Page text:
Information about the school
Ysgol y Wern is situated in the Llanishen area in the north of Cardiff. Welsh is the main medium of the school’s life and work. There are 601 pupils between 3 and 11 years old in 21 classes. Over a period of three years, slightly more than 5% of pupils are eligible for free school meals. Twenty-eight per cent (28%) of pupils speak Welsh at home and very few are from ethnic minority backgrounds. The school has identified 21% of its pupils as having additional learning needs.
Context and background to effective or innovative practice
Following the publication of ‘Successful Futures’, namely the developments for the new curriculum in Wales, Ysgol y Wern revisited the learning contexts and considered carefully whether they reflected the four purposes of the new curriculum. The purpose of this was to develop a creative and innovative curriculum that would succeed in engaging all learners’ interest. As a school, leaders and staff were keen to foster innovation by nurturing flexibility to achieve in more creative ways that engaged pupils’ interests. School leaders encourage and support staff to trial new ideas in their classes. When reviewing the contexts, the school identified that the greatest challenge was to ensure that rich experiences stimulate pupils’ interest and continue to develop their skills. Teachers now plan for cross-curricular themes that interweave literacy, numeracy, ICT and digital skills regularly and purposefully.
Description of the nature of the strategy or activity
Through a thematic method of learning, the school ensures that pupils are given regular opportunities to develop their literacy, numeracy, ICT and digital skills. By working with Cymdeithas Ysgolion dros Addysg Gymraeg (CYDAG) to develop a project relating to the weather, Year 6 teachers planned a range of ambitious activities that applied innovative techniques. The school invested in an electronic weather station, where pupils were able to collect live data each day by using an app. This was a golden opportunity to develop their numeracy skills by analysing data over a period of time. In order to develop this further, the school took advantage of the opportunity to forge a relationship with a school in a contrasting location, and weather data was shared between the two schools. As a result, the mean temperature and rainfall at both schools were compared over a period of time. Using ICT in this way engaged pupils’ interest, particularly as the data was relevant to them. Teachers plan the start of their lessons effectively and in detail in order to stimulate discussion. The statement that was given at the beginning of this lesson was ‘Gwynedd has had a harsher winter than Cardiff’. This developed pupils’ thinking skills and led them to become independent learners.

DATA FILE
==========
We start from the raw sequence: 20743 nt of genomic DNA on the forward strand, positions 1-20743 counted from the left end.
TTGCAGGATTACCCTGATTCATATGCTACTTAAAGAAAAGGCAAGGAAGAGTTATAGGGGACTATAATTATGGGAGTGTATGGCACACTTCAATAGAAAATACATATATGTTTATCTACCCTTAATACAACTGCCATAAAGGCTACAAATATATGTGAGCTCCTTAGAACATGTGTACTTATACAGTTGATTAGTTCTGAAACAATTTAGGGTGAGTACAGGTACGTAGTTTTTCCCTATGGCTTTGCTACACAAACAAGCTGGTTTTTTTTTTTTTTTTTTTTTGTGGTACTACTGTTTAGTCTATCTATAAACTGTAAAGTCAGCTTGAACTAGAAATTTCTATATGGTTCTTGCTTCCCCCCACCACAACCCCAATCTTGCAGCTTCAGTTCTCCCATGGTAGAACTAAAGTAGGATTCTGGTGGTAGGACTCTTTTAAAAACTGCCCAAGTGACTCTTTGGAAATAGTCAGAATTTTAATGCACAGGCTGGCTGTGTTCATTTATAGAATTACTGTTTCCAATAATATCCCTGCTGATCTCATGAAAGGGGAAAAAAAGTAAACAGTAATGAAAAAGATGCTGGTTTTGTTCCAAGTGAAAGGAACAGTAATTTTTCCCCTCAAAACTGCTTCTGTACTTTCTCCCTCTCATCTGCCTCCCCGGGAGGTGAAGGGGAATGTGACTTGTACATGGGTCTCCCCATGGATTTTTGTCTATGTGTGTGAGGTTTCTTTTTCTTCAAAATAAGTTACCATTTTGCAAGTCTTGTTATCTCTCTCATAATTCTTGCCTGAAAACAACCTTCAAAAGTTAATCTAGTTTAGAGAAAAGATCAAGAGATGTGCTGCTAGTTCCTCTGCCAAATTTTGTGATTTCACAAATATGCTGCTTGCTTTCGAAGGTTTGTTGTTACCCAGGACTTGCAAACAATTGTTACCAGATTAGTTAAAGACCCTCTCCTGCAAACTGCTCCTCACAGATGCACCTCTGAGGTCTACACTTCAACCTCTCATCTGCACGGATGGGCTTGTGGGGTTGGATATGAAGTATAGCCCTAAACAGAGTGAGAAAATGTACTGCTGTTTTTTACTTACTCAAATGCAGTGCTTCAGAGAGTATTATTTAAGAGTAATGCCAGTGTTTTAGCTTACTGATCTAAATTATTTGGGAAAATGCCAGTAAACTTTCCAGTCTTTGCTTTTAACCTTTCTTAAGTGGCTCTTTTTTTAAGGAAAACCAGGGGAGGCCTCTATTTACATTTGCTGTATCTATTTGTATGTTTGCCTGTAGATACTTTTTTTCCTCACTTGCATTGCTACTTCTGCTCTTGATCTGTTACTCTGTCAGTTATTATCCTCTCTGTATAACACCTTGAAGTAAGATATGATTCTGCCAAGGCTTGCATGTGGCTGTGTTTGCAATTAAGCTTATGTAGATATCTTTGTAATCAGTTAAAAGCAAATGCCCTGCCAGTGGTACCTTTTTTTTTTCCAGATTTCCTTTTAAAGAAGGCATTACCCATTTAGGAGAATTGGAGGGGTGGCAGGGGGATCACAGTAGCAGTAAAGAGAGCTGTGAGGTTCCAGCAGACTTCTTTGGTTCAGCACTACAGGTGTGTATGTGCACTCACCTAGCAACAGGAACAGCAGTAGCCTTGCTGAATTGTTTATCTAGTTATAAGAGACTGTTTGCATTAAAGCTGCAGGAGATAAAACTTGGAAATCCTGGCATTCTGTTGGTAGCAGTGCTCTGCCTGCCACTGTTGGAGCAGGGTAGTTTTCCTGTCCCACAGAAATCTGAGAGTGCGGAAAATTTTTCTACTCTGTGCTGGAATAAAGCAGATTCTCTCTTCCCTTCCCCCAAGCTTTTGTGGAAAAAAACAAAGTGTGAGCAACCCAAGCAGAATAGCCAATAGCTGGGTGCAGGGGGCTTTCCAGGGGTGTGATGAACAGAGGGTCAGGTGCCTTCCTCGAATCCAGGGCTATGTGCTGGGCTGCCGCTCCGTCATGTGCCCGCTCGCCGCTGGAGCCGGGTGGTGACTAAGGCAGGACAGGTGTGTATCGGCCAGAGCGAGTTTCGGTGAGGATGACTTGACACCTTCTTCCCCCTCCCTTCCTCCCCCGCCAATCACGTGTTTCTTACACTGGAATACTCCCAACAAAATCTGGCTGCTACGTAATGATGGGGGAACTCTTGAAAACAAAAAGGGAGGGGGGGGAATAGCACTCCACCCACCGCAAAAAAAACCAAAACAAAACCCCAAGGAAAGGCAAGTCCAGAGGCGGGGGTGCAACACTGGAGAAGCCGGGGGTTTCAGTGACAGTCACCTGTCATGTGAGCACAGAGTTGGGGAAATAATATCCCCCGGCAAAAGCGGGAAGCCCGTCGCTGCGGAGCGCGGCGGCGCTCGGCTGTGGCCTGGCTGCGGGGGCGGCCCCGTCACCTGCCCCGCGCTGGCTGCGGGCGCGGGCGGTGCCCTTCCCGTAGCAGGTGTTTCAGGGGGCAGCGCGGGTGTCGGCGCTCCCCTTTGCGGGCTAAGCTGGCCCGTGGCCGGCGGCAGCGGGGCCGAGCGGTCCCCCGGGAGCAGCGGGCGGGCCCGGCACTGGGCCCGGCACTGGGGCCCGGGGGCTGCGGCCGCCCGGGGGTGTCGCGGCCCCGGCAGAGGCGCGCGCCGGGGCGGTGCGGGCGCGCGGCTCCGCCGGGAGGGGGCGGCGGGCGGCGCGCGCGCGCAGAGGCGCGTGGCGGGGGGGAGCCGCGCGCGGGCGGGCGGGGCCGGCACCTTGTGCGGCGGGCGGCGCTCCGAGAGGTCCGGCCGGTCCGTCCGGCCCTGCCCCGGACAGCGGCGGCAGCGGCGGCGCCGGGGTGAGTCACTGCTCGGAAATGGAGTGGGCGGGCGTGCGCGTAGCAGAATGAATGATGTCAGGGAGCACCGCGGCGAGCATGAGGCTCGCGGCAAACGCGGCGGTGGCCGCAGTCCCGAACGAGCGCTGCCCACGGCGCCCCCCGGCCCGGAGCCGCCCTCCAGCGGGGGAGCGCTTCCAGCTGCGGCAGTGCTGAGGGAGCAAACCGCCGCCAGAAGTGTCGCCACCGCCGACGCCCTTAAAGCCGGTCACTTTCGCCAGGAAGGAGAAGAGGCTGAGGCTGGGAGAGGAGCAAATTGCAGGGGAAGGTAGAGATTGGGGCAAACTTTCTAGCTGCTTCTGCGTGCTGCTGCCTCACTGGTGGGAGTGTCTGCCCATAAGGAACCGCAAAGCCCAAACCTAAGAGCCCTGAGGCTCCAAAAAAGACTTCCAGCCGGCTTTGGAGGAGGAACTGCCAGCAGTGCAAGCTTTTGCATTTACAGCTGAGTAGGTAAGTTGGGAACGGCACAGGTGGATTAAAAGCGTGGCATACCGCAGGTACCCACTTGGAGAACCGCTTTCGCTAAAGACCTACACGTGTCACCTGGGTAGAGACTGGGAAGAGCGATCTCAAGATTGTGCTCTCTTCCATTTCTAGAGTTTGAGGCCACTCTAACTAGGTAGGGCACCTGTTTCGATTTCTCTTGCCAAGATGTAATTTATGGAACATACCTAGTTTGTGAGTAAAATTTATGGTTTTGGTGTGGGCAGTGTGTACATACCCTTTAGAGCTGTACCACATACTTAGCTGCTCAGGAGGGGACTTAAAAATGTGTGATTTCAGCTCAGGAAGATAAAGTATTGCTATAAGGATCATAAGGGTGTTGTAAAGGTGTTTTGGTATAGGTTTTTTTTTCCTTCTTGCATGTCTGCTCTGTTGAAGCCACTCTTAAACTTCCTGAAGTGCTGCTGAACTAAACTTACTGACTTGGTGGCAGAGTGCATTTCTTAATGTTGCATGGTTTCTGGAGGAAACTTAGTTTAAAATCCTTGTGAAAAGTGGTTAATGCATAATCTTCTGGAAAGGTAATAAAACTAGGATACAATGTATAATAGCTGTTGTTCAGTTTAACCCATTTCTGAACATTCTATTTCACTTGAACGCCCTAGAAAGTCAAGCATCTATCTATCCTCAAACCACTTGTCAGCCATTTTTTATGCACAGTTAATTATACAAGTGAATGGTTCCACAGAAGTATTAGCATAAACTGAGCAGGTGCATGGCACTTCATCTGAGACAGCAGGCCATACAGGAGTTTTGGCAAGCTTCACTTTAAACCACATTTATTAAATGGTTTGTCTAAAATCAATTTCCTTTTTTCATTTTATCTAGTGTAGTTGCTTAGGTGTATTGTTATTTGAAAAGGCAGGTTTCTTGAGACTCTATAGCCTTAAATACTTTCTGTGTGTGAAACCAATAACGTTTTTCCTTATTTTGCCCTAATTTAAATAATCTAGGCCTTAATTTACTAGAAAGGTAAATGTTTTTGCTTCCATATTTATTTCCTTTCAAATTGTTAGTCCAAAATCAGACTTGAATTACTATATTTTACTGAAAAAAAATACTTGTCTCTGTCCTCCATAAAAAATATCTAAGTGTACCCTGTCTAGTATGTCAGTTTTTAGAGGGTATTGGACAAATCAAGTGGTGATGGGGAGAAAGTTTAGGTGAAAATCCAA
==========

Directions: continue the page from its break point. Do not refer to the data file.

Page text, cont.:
The project was used to develop various literacy skills. Pupils looked at the process of creating weather forecasts from ‘script to screen’. In order to make the experience relevant to their daily lives, the exact steps that are used by the media were followed. When accessing live data about the weather from a variety of sources, their forecasts were planned in detail by considering the temperature, rainfall and wind force. Assessment for learning strategies were used when modelling two examples of weather forecasts. One was a good quality weather forecast and the other was excellent, in order for pupils to set success criteria for this kind of writing. This led to written work of a high standard, as pupils had set success criteria jointly and understood the language features of a weather bulletin. The outcome of the work was that pupils presented their forecasts individually in front of an electronic green screen. As everyone fulfilled a specific role during filming, from presenting to directing, their oracy skills were developed in addition to their ICT and interpersonal skills. Their presentations were refined as the ‘executive producer’ and the rest of the crew assessed their oracy skills before the final recording. Providing an innovative learning experience such as this, which encompassed all skills, enabled all learners to be ambitious, confident and knowledgeable.
What effect has this work had on provision and pupils’ standards?
Providing rich experiences such as these are an opportunity to challenge pupils as they develop as independent learners. By ensuring that teaching is creative and responsive, pupils make links with real-life situations, and therefore it is meaningful and purposeful. Rich projects such as these have had a positive effect on pupils’ oral, writing and digital skills, which will prepare them well for the future.